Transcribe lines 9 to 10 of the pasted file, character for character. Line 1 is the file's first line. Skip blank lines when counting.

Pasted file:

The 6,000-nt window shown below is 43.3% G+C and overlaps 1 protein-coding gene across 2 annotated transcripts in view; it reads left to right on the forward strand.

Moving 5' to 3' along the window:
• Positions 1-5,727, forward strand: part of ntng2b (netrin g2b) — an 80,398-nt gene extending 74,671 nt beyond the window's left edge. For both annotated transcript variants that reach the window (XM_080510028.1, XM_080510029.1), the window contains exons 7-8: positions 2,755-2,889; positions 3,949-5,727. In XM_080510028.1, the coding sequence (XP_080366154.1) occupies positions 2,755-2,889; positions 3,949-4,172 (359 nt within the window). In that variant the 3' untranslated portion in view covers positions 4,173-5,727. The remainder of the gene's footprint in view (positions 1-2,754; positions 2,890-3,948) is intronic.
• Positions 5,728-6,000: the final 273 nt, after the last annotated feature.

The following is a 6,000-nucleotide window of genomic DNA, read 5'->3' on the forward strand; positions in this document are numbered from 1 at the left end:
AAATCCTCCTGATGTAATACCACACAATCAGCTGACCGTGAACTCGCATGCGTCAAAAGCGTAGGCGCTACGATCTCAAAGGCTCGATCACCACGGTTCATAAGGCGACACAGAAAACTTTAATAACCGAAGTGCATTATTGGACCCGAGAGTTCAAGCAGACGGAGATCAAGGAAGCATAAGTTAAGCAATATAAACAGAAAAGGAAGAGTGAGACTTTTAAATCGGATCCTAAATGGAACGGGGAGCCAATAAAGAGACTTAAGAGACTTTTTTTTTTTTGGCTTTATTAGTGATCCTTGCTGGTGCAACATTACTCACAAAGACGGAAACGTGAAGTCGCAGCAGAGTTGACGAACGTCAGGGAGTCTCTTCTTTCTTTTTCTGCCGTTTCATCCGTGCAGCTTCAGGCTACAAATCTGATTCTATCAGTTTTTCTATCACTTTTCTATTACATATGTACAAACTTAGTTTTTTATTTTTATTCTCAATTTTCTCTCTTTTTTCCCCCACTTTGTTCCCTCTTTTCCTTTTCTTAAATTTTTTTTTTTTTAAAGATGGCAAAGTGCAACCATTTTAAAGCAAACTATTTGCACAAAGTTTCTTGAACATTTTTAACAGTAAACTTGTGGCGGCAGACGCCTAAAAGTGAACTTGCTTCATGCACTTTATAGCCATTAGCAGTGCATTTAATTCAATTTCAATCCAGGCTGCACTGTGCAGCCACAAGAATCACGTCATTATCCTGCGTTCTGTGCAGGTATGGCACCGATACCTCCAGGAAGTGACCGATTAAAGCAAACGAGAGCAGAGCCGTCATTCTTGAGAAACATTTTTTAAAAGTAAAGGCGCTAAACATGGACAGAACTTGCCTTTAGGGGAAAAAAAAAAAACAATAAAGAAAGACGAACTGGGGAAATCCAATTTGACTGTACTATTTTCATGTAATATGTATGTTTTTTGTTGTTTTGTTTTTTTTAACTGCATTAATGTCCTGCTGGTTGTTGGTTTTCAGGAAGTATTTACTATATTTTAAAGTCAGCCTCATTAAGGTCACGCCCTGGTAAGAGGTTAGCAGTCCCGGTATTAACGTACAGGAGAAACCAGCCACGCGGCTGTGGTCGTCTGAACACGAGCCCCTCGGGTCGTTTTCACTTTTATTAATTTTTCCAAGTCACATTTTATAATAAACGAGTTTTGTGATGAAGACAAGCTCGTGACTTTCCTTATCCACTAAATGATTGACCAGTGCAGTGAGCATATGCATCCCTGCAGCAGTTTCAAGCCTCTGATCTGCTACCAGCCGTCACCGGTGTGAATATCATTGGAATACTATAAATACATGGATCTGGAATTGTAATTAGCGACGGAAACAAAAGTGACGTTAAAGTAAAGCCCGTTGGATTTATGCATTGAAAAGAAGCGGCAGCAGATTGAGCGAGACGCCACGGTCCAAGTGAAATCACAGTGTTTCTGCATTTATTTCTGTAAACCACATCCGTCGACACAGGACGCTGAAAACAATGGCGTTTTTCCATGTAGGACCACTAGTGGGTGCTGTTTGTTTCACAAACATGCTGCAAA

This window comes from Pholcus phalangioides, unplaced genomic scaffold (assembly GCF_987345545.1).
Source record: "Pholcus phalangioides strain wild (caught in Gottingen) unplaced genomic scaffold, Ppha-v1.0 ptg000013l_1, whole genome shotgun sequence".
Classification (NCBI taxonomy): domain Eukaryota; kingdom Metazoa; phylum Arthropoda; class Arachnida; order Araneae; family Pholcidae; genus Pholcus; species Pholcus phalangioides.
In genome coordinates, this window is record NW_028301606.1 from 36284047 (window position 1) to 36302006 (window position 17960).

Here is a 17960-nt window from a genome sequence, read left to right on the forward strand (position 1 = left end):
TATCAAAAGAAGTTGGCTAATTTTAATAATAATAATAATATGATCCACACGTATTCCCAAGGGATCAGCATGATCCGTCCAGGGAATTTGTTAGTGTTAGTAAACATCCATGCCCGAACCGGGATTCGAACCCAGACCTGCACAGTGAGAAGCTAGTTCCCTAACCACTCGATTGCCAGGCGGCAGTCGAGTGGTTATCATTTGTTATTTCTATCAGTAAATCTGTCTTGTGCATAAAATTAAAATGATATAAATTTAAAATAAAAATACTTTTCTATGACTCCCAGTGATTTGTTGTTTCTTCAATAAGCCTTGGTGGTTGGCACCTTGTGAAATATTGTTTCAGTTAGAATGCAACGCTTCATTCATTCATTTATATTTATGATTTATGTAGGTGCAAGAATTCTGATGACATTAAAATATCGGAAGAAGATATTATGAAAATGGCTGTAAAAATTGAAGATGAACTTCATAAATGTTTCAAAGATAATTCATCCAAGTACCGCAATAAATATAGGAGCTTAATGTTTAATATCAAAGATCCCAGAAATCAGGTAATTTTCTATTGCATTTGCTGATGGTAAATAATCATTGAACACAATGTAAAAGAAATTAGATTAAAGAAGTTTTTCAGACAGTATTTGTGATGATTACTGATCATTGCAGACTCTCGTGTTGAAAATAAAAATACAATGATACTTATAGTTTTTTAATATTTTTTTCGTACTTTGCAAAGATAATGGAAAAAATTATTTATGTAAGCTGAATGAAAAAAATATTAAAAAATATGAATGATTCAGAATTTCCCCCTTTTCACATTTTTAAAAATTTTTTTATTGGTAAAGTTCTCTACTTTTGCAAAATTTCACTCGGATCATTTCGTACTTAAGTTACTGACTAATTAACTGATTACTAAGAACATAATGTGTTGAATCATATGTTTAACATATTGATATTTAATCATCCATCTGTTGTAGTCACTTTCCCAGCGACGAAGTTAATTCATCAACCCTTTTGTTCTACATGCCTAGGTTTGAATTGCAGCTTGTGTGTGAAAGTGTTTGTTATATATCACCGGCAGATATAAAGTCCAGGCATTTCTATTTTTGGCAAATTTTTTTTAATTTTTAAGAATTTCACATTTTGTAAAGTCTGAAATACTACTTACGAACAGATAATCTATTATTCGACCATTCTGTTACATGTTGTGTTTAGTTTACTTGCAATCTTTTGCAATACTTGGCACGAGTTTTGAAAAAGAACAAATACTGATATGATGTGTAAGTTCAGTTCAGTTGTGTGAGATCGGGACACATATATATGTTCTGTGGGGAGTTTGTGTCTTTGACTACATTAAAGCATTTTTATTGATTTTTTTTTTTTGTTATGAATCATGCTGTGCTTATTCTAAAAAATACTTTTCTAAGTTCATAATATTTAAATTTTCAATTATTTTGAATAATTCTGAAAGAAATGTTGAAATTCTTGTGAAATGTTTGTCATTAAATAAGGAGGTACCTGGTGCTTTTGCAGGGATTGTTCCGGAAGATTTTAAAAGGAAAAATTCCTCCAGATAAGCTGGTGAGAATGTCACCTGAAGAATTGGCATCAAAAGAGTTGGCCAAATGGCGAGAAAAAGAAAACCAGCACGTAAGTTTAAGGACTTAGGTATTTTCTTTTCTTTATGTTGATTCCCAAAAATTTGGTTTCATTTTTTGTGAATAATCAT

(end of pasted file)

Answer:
Classification (NCBI taxonomy): domain Eukaryota; kingdom Metazoa; phylum Arthropoda; class Arachnida; order Araneae; family Pholcidae; genus Pholcus; species Pholcus phalangioides.
In genome coordinates, this window is record NW_028301606.1 from 36284047 (window position 1) to 36302006 (window position 17960).